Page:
Earlier this year the West Flat got a skateboard park.
Now, kids in that neighbourhood have some equipment to go with it.
Friday morning, Malcolm Jenkins and Canadian Tire announced a donation of 150 skateboards of various sizes and 75 scooters, to be split evenly amongst three west flat schools.
Each school will receive 50 skateboards and 25 scooters to distribute to kids in need.
Malcolm was helped out by passionate West Flat advocate Donny Parenteau, as well as Ward 1 Coun. Charlene Miller.
The donation has a value of about $6,000.
“West Flat is very deep in my heart,” Parenteau said. “I was born and raised here. It’s nice Malcolm was able to do this. It’s good to see underprivileged kids get a chance to use something and do something we used to use so freely when we were kids. That’s what Parkland is about. Parkland is about community.”
Three school principals were on hand to accept the donations. Cheryl Arcand from Westview School was joined by Darren McDougall of St. Michael School and Kari Korczak of Queen Mary.
“Our kiddos will be using these when we come back to school,” Arcand said.
‘We’ll be sharing the good news and also be using them for class incentives and for connecting with our community. It’s all about engaging our community members.”
Arcand said the donation means kids will have another opportunity for physical activity, and the means to just come over and be a part of the skate park.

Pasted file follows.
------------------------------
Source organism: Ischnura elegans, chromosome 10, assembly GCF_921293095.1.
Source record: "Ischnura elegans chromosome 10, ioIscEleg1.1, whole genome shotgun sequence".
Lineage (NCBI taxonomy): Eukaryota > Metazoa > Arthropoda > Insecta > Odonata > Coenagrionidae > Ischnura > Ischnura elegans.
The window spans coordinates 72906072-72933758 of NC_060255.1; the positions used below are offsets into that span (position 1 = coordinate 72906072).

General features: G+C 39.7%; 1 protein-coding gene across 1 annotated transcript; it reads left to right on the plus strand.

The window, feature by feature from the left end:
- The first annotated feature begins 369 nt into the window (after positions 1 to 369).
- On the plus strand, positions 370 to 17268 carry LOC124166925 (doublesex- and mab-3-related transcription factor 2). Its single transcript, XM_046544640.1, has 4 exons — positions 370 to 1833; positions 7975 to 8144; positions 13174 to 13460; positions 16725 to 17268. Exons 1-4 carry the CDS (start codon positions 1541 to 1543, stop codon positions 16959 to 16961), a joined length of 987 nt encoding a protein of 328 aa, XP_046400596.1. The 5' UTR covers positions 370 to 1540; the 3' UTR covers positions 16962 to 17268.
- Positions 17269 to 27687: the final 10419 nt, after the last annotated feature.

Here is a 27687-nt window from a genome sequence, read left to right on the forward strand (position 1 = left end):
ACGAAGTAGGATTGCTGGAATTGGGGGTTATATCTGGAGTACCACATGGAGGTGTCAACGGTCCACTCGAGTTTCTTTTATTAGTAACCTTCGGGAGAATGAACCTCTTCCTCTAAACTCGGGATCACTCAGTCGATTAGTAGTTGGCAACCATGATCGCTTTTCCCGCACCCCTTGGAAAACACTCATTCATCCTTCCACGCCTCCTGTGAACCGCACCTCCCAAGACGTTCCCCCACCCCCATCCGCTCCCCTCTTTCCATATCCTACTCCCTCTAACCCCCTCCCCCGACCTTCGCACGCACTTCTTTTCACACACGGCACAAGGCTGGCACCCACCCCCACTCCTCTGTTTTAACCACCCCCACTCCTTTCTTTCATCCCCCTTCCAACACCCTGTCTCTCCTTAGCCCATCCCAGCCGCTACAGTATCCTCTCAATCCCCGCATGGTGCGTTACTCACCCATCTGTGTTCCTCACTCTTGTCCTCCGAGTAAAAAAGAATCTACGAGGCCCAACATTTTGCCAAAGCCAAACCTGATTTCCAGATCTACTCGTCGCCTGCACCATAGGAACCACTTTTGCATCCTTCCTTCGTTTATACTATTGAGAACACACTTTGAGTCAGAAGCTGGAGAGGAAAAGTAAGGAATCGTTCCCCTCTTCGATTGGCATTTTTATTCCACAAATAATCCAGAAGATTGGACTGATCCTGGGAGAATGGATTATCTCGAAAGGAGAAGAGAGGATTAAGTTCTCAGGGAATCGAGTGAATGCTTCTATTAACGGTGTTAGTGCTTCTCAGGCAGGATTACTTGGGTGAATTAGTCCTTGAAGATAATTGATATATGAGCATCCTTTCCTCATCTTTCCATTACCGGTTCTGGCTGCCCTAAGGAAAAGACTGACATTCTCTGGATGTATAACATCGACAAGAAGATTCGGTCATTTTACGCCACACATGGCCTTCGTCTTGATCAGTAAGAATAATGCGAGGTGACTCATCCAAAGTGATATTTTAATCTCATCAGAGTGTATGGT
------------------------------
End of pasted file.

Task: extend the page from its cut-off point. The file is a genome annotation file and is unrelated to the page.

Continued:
“It’s bringing recreational opportunities to the West Flat areas for our kids here in their neighbourhood,” she said.
That’s part of the reason Jenkins donated. He said the West Flat is sometimes left out and has traditionally been the last in line.
“It’s an equality thing,” he said.
“When we built the other skate park, kids from here have to change buses or cycle to exhaustion to get up there, or get mom and dad to drive them if it’s possible,” he said.
“It wasn’t a big hoopla for them to get a new skate park. ‘P.A. has a skate park but I never get to use it. Now they can’t say it anymore.”
Jenkins also noticed that kids were flocking to the new basketball courts and playground, but fewer were taking advantage of the skate park.
“I’d drive by here and see a dozen kids and thought ‘why isn’t this buy?’” Jenkins said.
“it occurred to me, what if they don’t have a skateboard? A lot of kids don’t. We thought, ‘let’s get some skateboards and get them out into the community.’”
McDougall spoke about how important Malcolm’s donation is to the school communities.
“I’m taken aback again by Malcolm and his generosity,” he said.
“It’s unbelievable what he does for the community. I’m amazed.”